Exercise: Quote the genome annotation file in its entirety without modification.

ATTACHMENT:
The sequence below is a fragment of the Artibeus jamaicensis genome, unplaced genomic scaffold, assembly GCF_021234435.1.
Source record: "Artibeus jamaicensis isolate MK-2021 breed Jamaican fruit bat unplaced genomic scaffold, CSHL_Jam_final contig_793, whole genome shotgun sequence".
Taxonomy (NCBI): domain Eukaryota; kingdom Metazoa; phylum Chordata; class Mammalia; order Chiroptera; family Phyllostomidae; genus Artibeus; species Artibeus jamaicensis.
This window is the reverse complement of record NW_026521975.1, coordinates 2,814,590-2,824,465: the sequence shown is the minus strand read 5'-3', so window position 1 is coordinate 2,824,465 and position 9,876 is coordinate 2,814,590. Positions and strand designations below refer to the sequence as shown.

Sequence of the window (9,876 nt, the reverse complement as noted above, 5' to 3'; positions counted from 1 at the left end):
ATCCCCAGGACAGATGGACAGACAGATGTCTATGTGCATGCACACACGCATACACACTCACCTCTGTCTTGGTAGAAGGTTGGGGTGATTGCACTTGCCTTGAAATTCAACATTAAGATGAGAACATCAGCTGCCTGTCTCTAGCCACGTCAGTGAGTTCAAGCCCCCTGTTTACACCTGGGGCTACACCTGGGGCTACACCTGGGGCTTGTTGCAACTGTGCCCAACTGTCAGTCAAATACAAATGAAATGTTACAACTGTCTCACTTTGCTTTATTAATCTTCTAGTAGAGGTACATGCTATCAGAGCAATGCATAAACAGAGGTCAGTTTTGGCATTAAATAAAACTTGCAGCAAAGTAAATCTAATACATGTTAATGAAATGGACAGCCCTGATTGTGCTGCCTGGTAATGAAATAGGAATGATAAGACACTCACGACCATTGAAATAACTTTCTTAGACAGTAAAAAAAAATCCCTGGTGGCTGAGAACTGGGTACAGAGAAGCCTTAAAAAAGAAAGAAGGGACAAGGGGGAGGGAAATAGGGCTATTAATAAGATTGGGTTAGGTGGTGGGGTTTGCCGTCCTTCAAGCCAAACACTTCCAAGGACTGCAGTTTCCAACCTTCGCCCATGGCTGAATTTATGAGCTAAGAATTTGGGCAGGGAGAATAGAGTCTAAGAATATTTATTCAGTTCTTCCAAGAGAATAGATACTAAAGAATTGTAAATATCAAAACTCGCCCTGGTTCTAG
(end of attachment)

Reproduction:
The sequence below is a fragment of the Artibeus jamaicensis genome, unplaced genomic scaffold, assembly GCF_021234435.1.
Source record: "Artibeus jamaicensis isolate MK-2021 breed Jamaican fruit bat unplaced genomic scaffold, CSHL_Jam_final contig_793, whole genome shotgun sequence".
Taxonomy (NCBI): domain Eukaryota; kingdom Metazoa; phylum Chordata; class Mammalia; order Chiroptera; family Phyllostomidae; genus Artibeus; species Artibeus jamaicensis.
This window is the reverse complement of record NW_026521975.1, coordinates 2,814,590-2,824,465: the sequence shown is the minus strand read 5'-3', so window position 1 is coordinate 2,824,465 and position 9,876 is coordinate 2,814,590. Positions and strand designations below refer to the sequence as shown.

Sequence of the window (9,876 nt, the reverse complement as noted above, 5' to 3'; positions counted from 1 at the left end):
ATCCCCAGGACAGATGGACAGACAGATGTCTATGTGCATGCACACACGCATACACACTCACCTCTGTCTTGGTAGAAGGTTGGGGTGATTGCACTTGCCTTGAAATTCAACATTAAGATGAGAACATCAGCTGCCTGTCTCTAGCCACGTCAGTGAGTTCAAGCCCCCTGTTTACACCTGGGGCTACACCTGGGGCTACACCTGGGGCTTGTTGCAACTGTGCCCAACTGTCAGTCAAATACAAATGAAATGTTACAACTGTCTCACTTTGCTTTATTAATCTTCTAGTAGAGGTACATGCTATCAGAGCAATGCATAAACAGAGGTCAGTTTTGGCATTAAATAAAACTTGCAGCAAAGTAAATCTAATACATGTTAATGAAATGGACAGCCCTGATTGTGCTGCCTGGTAATGAAATAGGAATGATAAGACACTCACGACCATTGAAATAACTTTCTTAGACAGTAAAAAAAAATCCCTGGTGGCTGAGAACTGGGTACAGAGAAGCCTTAAAAAAGAAAGAAGGGACAAGGGGGAGGGAAATAGGGCTATTAATAAGATTGGGTTAGGTGGTGGGGTTTGCCGTCCTTCAAGCCAAACACTTCCAAGGACTGCAGTTTCCAACCTTCGCCCATGGCTGAATTTATGAGCTAAGAATTTGGGCAGGGAGAATAGAGTCTAAGAATATTTATTCAGTTCTTCCAAGAGAATAGATACTAAAGAATTGTAAATATCAAAACTCGCCCTGGTTCTAG